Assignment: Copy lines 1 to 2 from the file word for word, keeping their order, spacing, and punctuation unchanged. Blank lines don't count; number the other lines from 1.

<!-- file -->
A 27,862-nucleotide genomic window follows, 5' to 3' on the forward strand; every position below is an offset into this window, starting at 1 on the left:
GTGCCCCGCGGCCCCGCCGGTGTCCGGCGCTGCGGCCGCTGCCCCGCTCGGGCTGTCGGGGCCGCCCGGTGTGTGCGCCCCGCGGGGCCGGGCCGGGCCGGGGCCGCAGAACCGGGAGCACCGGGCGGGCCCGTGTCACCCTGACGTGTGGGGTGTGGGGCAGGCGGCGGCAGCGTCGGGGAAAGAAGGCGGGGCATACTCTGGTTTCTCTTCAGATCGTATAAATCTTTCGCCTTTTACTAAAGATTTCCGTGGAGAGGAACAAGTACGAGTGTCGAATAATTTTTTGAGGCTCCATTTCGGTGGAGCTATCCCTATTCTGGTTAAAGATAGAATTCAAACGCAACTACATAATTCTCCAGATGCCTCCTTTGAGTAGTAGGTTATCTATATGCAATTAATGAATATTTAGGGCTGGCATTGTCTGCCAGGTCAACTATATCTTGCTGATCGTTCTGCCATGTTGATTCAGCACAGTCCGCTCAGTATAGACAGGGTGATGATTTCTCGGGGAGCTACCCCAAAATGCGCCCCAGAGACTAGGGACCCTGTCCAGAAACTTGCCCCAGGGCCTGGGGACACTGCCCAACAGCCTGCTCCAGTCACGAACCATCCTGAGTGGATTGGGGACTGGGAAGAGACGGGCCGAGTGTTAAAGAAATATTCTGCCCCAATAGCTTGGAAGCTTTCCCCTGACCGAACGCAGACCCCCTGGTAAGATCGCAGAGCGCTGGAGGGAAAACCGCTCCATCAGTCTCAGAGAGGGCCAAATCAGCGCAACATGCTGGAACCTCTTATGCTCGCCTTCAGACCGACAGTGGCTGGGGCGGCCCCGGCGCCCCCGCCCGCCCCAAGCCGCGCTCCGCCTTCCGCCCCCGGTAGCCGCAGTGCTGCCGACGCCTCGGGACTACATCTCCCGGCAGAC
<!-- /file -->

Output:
A 27,862-nucleotide genomic window follows, 5' to 3' on the forward strand; every position below is an offset into this window, starting at 1 on the left:
GTGCCCCGCGGCCCCGCCGGTGTCCGGCGCTGCGGCCGCTGCCCCGCTCGGGCTGTCGGGGCCGCCCGGTGTGTGCGCCCCGCGGGGCCGGGCCGGGCCGGGGCCGCAGAACCGGGAGCACCGGGCGGGCCCGTGTCACCCTGACGTGTGGGGTGTGGGGCAGGCGGCGGCAGCGTCGGGGAAAGAAGGCGGGGCATACTCTGGTTTCTCTTCAGATCGTATAAATCTTTCGCCTTTTACTAAAGATTTCCGTGGAGAGGAACAAGTACGAGTGTCGAATAATTTTTTGAGGCTCCATTTCGGTGGAGCTATCCCTATTCTGGTTAAAGATAGAATTCAAACGCAACTACATAATTCTCCAGATGCCTCCTTTGAGTAGTAGGTTATCTATATGCAATTAATGAATATTTAGGGCTGGCATTGTCTGCCAGGTCAACTATATCTTGCTGATCGTTCTGCCATGTTGATTCAGCACAGTCCGCTCAGTATAGACAGGGTGATGATTTCTCGGGGAGCTACCCCAAAATGCGCCCCAGAGACTAGGGACCCTGTCCAGAAACTTGCCCCAGGGCCTGGGGACACTGCCCAACAGCCTGCTCCAGTCACGAACCATCCTGAGTGGATTGGGGACTGGGAAGAGACGGGCCGAGTGTTAAAGAAATATTCTGCCCCAATAGCTTGGAAGCTTTCCCCTGACCGAACGCAGACCCCCTGGTAAGATCGCAGAGCGCTGGAGGGAAAACCGCTCCATCAGTCTCAGAGAGGGCCAAATCAGCGCAACATGCTGGAACCTCTTATGCTCGCCTTCAGACCGACAGTGGCTGGGGCGGCCCCGGCGCCCCCGCCCGCCCCAAGCCGCGCTCCGCCTTCCGCCCCCGGTAGCCGCAGTGCTGCCGACGCCTCGGGACTACATCTCCCGGCAGAC